First of all, my activations tend to be short in duration–perhaps 45 to 75 minutes. I could easily operate for a few hours on one battery charge with most of my QRP radios. In other words, I rarely need to recharge in the field.
Often, my field activation sites are shaded by choice. Since I like to hang wires in trees, those same trees would block sunlight from ever hitting my panels.
Finally, unless I’m testing a new radio, I tend to take the least amount of accessories necessary to complete the activation. This is especially the case with SOTA activations. Since I’m unlikely to use solar panels, I leave them in the car or at the QTH. I do, however, keep them packed and at-the-ready should the need arise.
I paired the Powermini 2 with PowerFilm Solar folding panels I purchased many moons ago at Hamvention (I’m guessing in 2012 or so–?). These were blemished units and I snagged them for a brilliant price. Looking back, I wish I would have purchased a few more.
They’re only 5 watts each, but I run them in parallel to feed the charge controller with the equivalent of 10 watts.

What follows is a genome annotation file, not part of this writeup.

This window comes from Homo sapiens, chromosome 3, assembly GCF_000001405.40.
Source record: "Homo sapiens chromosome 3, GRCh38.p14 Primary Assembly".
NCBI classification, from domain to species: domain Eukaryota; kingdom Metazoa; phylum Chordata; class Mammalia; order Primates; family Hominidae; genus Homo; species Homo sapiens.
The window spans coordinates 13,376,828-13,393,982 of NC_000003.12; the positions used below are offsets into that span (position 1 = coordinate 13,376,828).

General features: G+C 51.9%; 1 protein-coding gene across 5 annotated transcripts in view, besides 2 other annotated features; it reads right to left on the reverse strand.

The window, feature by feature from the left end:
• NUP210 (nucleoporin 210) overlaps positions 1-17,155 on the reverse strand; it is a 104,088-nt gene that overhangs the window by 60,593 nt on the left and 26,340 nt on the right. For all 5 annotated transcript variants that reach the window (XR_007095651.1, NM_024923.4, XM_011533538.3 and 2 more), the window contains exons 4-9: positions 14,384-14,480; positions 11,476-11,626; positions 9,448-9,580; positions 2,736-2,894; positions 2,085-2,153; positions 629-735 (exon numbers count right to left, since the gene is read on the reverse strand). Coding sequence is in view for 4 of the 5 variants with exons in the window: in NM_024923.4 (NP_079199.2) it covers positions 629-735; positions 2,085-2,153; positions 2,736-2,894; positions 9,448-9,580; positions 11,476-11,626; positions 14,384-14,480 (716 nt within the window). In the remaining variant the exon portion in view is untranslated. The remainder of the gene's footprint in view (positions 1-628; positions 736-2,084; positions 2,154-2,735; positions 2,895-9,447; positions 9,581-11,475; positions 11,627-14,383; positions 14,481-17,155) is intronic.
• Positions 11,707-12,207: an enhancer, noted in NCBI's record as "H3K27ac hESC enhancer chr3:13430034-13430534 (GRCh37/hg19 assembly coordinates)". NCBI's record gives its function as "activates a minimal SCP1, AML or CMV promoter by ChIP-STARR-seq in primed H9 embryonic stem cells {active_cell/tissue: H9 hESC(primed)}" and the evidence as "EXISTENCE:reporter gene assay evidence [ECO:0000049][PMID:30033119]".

QRP gear is so efficient, these modest panels actually do a respectable job keeping the battery topped off. At New River State Park it helped that our picnic table was in full sunlight most of the day.
Sure, we had shore power at the site, but where’s the fun in that?
During the week, the site had low levels of RFI/QRM. That all changed during the weekend when new campers moved in along with their leaky switching power supplies and noisy inverters.
On Saturday, I found it too frustrating to try making contacts from the campsite–the noise floor was a steady S7 with peaks around S9 simply washing over all but the strongest signals. I regretted not packing my Chameleon loop antenna.
Instead of fighting the QRM, I abandoned it. I drove to a large isolated picnic shelter at New River and set up the KX2 and CHA MPAS Lite antenna.
The site was noise-free and I had amazing fun.
I made quite a few activation videos, so I’ll eventually post them with abbreviated field reports.
Frankly, I am still catching up from having been offline so long.
Massive thanks to my good friend Eric (WD8RIF) who took care of QRPer.com while I was gone. He’s been moderating comments and making sure scheduled posts published properly. In fact, my friend Robert Gulley (K4PKM) was holding down the fort over on the SWLing Post too. I’m so thankful to both of them.
Also, many thanks to all of the hunters who worked me on multiple bands and in multiple modes. A special shot out to NE4TN who was a life saver and spotted me on several occasions when the connection between the POTA site and Reverse Beacon Network were down. Many thanks, OM!
Of course, I’d also like to send a special thanks to those of you who have been supporting the site and channel through Patreon and the Coffee Fund. While certainly not a requirement as my content will always be free, I really appreciate the support. Your support actually helps to make radio fun like this possible.